No easy fix for Sixers' turnover woes

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No easy fix for Sixers' turnover woes

The Sixers turn the ball over too much. Everyone knows it, and they want to fix the problem. So why do they keep giving their opponents extra possessions, as they did in Tuesday's loss to the Pacers?

There are a few reasons, the most obvious being youth. The Sixers’ point guard, Ben Simmons, is a 21-year-old, albeit a supremely talented one who tied Magic Johnson Tuesday by posting the seventh triple-double of his rookie season. And the guy they turn to most for offense down the stretch, Joel Embiid, is still figuring out how to deal with the swarming defense and double-teams opponents throw at him.

“I think it’s hard to expedite people’s birth certificate,” Brett Brown said. “I think you’re seeing young guys, if you go to who and where, we have to get better with some individuals. As a team, we have to get better. Some of it I have to own. When you look at the trending that’s been going on, say after the All-Star Break, I think we have been improving. Tonight wasn’t one of those nights.”

Brown is correct the Sixers have improved with turnovers, at least until the past two games. In the first nine games after the break, the Sixers turned the ball over just 12.7 times per game, a substantial improvement from their season average of an NBA-worst 17.2.

“I think some of them were self-inflicted,” Brown said. “I’d be curious to go back and watch the tape and see how many of the turnovers were in the first three to four seconds of the shot clock; some of the decisions to make passes in early offense did not help us. And some of the turnovers I give Indiana credit for. But we can almost sort of all go home after that statement that turnovers were the single thing that I think influenced this game.”

There’s no doubt the Sixers could have beaten the Pacers without so many turnovers. The Sixers had 20 fewer field-goal attempts than the current No. 3 seed in the conference and they still lost by three points. If you’re the positive type, that’s encouraging. Still, it’s not a winning formula.

“We dug ourselves in a pretty good hole turnover-wise,” T.J. McConnell said. “You can’t beat a team with that many turnovers.

“It comes from being unselfish. Some of the plays we’re trying to make the extra pass and that’s the kind of guys we have, trying to get the best available shot, but sometimes that’s not the right shot. We’ll live with us being unselfish, but you just got to take care of it.”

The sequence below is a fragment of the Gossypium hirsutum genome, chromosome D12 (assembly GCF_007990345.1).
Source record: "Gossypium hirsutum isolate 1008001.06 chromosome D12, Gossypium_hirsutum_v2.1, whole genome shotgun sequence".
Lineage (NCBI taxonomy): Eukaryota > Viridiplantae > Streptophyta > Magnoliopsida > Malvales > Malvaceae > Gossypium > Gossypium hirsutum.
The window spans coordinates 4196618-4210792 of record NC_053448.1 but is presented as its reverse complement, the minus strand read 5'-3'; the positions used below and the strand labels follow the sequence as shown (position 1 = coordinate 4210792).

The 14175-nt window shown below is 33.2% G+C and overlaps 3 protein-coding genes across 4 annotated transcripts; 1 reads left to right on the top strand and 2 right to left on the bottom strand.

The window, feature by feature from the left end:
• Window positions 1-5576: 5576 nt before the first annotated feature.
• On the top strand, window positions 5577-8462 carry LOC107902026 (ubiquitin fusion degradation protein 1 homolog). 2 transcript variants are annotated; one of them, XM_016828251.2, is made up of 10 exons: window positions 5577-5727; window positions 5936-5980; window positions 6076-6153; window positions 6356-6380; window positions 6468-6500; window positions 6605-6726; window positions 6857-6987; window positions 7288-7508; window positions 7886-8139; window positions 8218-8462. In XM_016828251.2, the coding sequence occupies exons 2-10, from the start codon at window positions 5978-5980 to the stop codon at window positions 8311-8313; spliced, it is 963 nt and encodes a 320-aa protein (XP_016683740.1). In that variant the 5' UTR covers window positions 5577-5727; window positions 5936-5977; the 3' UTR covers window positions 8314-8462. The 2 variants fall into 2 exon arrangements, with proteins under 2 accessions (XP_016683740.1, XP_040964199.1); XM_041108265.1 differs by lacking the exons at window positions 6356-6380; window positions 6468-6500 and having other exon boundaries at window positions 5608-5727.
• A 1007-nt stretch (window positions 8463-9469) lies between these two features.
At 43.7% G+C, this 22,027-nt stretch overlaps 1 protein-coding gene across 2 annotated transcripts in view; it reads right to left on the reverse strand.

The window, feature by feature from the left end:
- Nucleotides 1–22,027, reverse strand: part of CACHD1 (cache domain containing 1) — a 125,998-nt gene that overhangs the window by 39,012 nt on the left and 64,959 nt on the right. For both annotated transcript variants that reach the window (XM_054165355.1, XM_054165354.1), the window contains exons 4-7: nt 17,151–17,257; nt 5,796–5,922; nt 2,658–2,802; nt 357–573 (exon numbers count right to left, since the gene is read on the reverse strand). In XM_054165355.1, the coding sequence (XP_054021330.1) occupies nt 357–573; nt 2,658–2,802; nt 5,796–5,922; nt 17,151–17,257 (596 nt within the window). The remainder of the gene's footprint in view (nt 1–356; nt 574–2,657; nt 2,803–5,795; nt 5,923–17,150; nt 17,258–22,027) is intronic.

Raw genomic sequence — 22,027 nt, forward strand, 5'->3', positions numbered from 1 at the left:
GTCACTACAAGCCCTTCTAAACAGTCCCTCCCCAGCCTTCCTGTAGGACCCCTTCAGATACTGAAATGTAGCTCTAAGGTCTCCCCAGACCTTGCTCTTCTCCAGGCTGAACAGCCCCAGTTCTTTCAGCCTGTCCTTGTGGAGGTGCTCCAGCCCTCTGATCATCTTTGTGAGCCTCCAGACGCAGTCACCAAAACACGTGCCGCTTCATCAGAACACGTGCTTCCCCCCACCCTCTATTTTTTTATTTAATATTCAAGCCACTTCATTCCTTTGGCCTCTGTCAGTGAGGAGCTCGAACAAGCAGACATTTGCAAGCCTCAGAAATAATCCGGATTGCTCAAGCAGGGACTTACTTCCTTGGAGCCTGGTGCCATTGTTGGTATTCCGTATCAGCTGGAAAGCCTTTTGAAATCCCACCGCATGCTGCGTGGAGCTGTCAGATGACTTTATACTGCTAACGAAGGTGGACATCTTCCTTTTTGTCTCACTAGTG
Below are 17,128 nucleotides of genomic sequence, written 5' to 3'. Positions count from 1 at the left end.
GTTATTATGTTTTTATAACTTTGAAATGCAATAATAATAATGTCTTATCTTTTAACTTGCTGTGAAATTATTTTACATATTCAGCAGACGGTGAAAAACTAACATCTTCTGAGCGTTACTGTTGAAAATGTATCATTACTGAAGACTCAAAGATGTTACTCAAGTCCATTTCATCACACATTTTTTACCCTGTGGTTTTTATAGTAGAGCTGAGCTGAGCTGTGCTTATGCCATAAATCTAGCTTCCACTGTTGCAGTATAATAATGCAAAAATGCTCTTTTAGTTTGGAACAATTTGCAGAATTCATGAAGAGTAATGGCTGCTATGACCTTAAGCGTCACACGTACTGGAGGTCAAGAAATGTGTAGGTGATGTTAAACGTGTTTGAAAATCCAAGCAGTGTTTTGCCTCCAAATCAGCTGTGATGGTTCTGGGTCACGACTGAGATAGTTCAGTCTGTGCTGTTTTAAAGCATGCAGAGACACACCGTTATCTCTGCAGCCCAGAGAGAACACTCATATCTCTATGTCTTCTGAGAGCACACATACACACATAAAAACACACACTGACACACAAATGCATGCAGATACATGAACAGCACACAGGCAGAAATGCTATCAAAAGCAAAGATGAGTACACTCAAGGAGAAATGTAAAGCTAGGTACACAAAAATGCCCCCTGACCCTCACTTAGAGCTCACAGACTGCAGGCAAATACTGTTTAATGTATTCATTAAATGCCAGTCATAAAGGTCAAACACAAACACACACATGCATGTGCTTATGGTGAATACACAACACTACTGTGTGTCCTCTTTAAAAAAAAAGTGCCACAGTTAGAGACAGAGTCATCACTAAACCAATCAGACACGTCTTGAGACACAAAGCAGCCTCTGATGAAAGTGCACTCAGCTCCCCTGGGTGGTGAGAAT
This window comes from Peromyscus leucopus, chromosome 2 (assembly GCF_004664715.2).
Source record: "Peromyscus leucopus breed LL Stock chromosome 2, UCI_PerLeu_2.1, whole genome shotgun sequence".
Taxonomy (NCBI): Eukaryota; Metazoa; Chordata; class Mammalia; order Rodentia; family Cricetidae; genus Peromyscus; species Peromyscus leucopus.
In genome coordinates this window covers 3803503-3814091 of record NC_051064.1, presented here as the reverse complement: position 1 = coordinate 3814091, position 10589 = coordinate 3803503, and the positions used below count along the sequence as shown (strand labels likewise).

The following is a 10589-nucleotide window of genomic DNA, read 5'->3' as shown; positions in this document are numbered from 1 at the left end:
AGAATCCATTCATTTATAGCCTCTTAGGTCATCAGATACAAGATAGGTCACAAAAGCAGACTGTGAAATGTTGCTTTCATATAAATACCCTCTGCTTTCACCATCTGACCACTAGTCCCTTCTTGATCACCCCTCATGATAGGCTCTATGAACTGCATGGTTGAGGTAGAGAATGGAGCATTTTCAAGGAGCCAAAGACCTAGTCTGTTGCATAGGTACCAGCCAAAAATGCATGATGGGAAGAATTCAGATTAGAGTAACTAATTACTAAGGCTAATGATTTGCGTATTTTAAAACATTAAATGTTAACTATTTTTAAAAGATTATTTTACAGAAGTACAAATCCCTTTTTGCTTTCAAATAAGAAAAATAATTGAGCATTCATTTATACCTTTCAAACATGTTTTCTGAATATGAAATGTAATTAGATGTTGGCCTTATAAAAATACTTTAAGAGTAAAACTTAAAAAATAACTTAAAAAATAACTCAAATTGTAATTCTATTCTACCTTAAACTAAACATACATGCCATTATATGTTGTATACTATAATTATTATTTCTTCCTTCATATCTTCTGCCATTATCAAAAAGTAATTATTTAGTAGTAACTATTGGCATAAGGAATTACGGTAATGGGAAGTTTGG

It’s not realistic to expect the Sixers to solve this problem overnight. Especially given the pace they play (fifth-fastest in the league), they’re not going to be a low-turnover team anytime soon.

But it’s reasonable to think that, with a few tweaks, they can trend closer to their recent stretch with 12.7 turnovers per game than their 21 giveaways against the Pacers.

Whether it’s being a little more selfish, being smarter early in the shot clock or simply continuing to grow up, nights like Tuesday can become more and more uncommon.

The good, bad and ugly from Joel Embiid vs. Pacers

The good, bad and ugly from Joel Embiid vs. Pacers

Joel Embiid had himself a night in Tuesday’s 101-98 loss to the Pacers (see observations). There was plenty of good, plenty of bad, and yes, plenty of ugly.

Embiid had 29 points, including 22 in the second half. He also had 12 rebounds, four assists, eight turnovers (tying his career high) and a technical foul for shoving Lance Stephenson with 44 seconds left in the third quarter.

Embiid's three-pointer from the top of the key on the Sixers’ final possession would have tied the game, but it fell short.

After the game, Brett Brown said he didn’t think the technical distracted Embiid.

“I don’t think it takes him out of his game,” Brown said. “There are some times that I think it almost gets him going … I’m sure if we had that again, perhaps that’s not the way he’d want to handle it. But in general, I don’t think it does make him have a meltdown and lose focus. He’s pretty good like that, I think he likes to get excited.”

Embiid certainly played with an aggressive mindset following the technical. He had three emphatic dunks in the fourth quarter, and scored 12 points after his shove on the Pacers’ pesky guard. He also looked much more for his own offense, as evidenced by his 15 second-half field goal attempts and zero second-half assists.